to deliver further organizational features that will advance our un-
derstanding of the human brain.
It is vital that during the process of attempting to map the net-
work structure of the brain, we simultaneously dig deeper into the or-
igins of the brain's endogenous physiological processes. What drives
spontaneous neural fluctuations during rest? What is the relation be-
tween the ongoing neural activity, synaptic function and homeosta-
sis? Does spontaneous activity correlation capture the integrity of
functional networks, as many fMRI studies suggest? To what extent
does spontaneous activity contribute to the brain's enormous energy
expenditure? On this last point, it is known that metabolic energy is a
costly commodity in evolution, and the brain expends 20% of the
body's energy despite accounting for only 2% of the body's mass. Ap-
proximately 80% of this expenditure is thought to be related to the
maintenance of homeostasis (Hyder and Rothman, 2010; Raichle,
2006; van Eijsden et al., 2009). The contribution of spontaneous ac-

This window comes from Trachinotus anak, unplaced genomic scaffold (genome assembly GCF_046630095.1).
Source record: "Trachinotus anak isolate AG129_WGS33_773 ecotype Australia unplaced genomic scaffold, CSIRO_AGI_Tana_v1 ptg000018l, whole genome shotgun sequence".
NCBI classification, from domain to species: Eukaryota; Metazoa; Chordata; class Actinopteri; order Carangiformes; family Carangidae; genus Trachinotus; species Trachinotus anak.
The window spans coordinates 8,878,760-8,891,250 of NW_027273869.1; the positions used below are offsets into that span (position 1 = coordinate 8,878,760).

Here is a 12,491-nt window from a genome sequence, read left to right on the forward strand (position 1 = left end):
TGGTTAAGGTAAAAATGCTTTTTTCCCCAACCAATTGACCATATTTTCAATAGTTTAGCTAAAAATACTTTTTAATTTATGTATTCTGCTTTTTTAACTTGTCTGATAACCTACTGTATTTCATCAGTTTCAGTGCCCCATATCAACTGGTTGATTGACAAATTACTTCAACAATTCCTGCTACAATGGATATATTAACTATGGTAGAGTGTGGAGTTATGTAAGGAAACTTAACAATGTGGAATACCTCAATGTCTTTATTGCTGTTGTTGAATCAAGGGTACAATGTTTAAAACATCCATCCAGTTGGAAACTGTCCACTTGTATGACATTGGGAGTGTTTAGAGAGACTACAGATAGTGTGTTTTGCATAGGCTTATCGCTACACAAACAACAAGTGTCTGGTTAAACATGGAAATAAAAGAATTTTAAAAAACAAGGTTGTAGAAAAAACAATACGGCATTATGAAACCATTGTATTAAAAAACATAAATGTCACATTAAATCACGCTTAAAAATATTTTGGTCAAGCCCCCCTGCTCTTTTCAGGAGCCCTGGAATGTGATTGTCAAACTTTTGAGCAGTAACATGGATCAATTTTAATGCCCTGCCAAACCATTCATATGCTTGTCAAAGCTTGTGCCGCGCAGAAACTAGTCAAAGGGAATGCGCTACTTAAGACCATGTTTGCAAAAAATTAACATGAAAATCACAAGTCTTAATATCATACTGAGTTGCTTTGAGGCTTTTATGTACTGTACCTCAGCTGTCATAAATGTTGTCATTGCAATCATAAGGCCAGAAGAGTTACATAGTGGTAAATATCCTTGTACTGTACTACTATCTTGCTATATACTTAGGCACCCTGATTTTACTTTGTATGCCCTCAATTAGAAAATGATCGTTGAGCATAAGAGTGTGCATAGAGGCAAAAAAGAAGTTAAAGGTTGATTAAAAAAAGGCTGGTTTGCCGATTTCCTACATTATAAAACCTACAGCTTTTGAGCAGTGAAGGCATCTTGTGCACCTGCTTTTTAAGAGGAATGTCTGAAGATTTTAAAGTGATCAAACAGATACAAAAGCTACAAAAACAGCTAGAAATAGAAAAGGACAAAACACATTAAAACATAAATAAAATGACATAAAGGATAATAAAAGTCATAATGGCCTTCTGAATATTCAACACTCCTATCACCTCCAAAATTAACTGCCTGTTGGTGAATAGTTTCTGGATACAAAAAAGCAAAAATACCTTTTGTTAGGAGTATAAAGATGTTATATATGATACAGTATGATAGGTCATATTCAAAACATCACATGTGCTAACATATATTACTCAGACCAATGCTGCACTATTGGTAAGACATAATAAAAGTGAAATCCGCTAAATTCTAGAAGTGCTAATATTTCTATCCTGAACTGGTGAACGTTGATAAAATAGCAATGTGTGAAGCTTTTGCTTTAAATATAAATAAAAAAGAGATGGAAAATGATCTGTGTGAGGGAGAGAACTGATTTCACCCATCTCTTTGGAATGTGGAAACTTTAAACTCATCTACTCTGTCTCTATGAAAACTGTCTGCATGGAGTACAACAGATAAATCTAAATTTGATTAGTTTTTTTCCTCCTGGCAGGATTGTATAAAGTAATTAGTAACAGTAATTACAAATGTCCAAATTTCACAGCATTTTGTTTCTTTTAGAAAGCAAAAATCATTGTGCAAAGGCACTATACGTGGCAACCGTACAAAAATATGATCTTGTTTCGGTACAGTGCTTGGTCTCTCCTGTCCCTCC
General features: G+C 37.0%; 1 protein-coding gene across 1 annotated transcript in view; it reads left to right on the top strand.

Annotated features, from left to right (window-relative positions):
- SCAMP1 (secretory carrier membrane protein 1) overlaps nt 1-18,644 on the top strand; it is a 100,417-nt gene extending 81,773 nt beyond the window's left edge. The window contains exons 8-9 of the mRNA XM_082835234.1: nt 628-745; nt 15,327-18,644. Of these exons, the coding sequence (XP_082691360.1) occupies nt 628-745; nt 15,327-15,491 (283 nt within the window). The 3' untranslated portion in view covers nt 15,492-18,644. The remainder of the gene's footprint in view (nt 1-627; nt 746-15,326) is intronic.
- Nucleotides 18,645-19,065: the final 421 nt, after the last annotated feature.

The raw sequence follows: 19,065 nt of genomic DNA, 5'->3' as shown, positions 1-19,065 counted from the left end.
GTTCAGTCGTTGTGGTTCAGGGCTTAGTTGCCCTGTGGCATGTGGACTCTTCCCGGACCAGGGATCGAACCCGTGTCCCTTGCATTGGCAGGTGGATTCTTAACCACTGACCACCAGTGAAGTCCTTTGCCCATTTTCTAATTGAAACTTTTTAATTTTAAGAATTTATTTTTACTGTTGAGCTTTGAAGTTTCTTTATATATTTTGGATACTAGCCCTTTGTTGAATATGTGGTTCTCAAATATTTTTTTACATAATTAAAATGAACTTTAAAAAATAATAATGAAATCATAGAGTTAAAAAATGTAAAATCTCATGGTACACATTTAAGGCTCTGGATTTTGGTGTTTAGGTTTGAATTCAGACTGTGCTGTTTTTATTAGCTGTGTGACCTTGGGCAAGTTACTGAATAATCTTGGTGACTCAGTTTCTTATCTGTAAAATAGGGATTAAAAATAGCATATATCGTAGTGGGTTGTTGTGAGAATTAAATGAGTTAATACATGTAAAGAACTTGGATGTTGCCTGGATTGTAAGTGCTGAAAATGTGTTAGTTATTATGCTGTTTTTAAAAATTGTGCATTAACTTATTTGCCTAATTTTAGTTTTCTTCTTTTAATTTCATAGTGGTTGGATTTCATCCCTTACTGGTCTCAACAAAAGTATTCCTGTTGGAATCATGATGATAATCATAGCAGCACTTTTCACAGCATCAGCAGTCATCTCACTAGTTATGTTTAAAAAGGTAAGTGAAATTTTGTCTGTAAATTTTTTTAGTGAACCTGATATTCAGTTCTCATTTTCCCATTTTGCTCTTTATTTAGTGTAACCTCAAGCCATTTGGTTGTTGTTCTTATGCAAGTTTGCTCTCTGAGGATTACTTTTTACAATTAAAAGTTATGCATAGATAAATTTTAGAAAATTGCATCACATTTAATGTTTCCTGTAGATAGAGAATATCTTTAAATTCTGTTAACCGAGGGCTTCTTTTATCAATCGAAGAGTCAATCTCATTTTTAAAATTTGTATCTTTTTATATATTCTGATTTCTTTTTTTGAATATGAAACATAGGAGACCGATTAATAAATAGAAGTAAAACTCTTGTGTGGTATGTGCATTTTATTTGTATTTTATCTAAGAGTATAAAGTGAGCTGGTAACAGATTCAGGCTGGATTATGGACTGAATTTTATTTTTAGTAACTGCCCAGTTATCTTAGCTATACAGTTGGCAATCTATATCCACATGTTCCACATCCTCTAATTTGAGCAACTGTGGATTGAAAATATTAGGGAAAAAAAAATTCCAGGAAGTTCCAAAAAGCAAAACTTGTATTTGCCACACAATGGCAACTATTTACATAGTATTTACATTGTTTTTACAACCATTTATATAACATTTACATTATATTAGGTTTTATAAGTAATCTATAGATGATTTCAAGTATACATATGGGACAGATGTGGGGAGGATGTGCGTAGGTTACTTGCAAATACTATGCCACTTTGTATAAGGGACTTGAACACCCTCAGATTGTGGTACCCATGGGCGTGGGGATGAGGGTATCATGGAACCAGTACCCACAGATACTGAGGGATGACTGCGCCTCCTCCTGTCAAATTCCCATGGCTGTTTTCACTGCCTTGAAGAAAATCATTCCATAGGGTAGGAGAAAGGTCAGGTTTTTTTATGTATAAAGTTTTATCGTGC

tivity variation to the brain's resting energy consumption may be
considerable, which further underscores the importance of under-
standing its essence.
Once regarded as irrelevant “noise”, endogenous neural activity is
now respected as a legitimate product of the brain. At present, resting
empiricism, with the pair-wise correlations of spontaneous activity be-
tween fMRI voxels taken as building blocks for constructing elaborate
brain networks. However, spontaneous activity must ultimately be un-
derstood on its own terms. The consistent patterns observed in func-
tional connectivity suggest that spontaneous activity is fundamental
to the functioning of the brain. Whether this role lies in homeostasis,
synaptic maintenance, information processing, neurovascular regula-